Yoga and Relaxation

It’s a common misconception that we are relaxing when we socialise, watch television, enjoy a drink, read a newspaper, but these are all different forms of sensory stimulation.  Modern life generally, places individuals under pressure, due to working hours, insecurities about the future, and an increasingly competitive and consumer based society. Value on time for relaxation and its significance for wellbeing and health, has diminished. But time for relaxation and physical activity, is essential for a healthy body, mind and spirit

Muscular tension – this affects the physical body, including the nervous system and the endocrine system.

Emotional tension – negative and strong emotions may cause repressed and buried tensions, which over time may build up, leading to ailments like back pain, depression, headaches.

Mental tension- a result of too much mental activity and fragmentations of the mind, which we may become prone to during our working hours, busy social lives, traffic etc. Accumulated experiences stored in the mental body build up and cause tension and sudden outbursts.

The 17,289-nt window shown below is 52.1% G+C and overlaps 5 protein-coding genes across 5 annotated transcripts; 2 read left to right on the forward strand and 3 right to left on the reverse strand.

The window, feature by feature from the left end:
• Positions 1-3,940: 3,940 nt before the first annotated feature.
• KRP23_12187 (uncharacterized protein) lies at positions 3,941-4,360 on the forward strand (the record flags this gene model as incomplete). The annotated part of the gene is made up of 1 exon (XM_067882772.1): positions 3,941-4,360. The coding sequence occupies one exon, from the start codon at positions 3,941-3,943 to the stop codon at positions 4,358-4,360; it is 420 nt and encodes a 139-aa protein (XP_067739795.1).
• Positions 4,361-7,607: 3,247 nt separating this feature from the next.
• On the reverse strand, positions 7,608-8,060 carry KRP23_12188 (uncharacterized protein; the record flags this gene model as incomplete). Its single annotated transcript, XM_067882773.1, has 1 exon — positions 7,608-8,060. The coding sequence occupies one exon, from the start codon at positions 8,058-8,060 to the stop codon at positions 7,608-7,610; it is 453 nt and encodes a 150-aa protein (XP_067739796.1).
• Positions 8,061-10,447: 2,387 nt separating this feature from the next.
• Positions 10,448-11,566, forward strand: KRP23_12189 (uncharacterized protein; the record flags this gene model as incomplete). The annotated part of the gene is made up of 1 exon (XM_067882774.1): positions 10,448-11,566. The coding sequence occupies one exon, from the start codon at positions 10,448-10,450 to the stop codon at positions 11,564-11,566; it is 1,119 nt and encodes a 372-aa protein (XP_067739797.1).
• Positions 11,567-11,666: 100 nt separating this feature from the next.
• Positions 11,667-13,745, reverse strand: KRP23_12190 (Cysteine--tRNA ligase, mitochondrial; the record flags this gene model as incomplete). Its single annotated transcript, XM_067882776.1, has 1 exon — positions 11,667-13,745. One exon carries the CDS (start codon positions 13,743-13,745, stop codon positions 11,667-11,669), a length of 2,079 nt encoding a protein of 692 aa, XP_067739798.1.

Tension in one area can very easily affect the other, for example a mental state of anxiety may cause physical symptoms such as indigestion, back pain, palpitations or insomnia. Strong emotions such as frustration and anger could cause a physical reaction such as headache or high blood pressure. If steps aren’t taken to reduce these tensions, side effects occur, which is commonly known as stress.

Through yoga breathing, postures and relaxation we can learn to release tensions and restore a balance on a physical, emotional and mental level, releasing potentially harmful resistance, to the healthy functioning of the nervous system and endocrine system.The aim of yoga is to achieve serenity and peace.  Physically, we let go of tensions through asana (postures) and mentally we let go through the breath work (pranayama), and  in synchronisation with the yoga movements and stretches. Through the relaxation we aim to calm all the systems, by stimulating the parasympathetic nervous system which calms the sympathetic system (fight or flight), which responds to stress.